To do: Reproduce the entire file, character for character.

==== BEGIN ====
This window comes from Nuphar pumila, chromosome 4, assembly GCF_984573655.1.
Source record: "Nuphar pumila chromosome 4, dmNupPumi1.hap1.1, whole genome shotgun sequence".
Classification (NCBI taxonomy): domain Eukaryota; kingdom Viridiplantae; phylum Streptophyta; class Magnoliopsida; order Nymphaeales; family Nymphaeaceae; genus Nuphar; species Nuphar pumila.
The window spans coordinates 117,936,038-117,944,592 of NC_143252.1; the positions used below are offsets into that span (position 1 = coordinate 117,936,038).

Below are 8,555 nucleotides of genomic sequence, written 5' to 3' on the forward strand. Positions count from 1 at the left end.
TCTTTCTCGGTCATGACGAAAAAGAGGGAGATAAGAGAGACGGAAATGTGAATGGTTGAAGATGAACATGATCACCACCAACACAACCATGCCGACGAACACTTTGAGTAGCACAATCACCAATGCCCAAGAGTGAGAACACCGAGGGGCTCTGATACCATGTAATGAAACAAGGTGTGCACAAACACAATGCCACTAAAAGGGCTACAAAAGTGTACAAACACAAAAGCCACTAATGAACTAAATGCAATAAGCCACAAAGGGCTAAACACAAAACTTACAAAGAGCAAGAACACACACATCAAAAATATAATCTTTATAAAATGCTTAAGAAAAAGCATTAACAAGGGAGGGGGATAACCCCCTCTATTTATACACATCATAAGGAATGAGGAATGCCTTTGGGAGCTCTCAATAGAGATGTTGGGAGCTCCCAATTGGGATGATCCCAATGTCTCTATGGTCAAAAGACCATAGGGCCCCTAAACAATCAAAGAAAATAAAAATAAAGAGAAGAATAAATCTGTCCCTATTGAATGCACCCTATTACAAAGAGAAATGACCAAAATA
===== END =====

This window comes from Nuphar pumila, chromosome 4, assembly GCF_984573655.1.
Source record: "Nuphar pumila chromosome 4, dmNupPumi1.hap1.1, whole genome shotgun sequence".
Classification (NCBI taxonomy): domain Eukaryota; kingdom Viridiplantae; phylum Streptophyta; class Magnoliopsida; order Nymphaeales; family Nymphaeaceae; genus Nuphar; species Nuphar pumila.
The window spans coordinates 117,936,038-117,944,592 of NC_143252.1; the positions used below are offsets into that span (position 1 = coordinate 117,936,038).

Below are 8,555 nucleotides of genomic sequence, written 5' to 3' on the forward strand. Positions count from 1 at the left end.
TCTTTCTCGGTCATGACGAAAAAGAGGGAGATAAGAGAGACGGAAATGTGAATGGTTGAAGATGAACATGATCACCACCAACACAACCATGCCGACGAACACTTTGAGTAGCACAATCACCAATGCCCAAGAGTGAGAACACCGAGGGGCTCTGATACCATGTAATGAAACAAGGTGTGCACAAACACAATGCCACTAAAAGGGCTACAAAAGTGTACAAACACAAAAGCCACTAATGAACTAAATGCAATAAGCCACAAAGGGCTAAACACAAAACTTACAAAGAGCAAGAACACACACATCAAAAATATAATCTTTATAAAATGCTTAAGAAAAAGCATTAACAAGGGAGGGGGATAACCCCCTCTATTTATACACATCATAAGGAATGAGGAATGCCTTTGGGAGCTCTCAATAGAGATGTTGGGAGCTCCCAATTGGGATGATCCCAATGTCTCTATGGTCAAAAGACCATAGGGCCCCTAAACAATCAAAGAAAATAAAAATAAAGAGAAGAATAAATCTGTCCCTATTGAATGCACCCTATTACAAAGAGAAATGACCAAAATA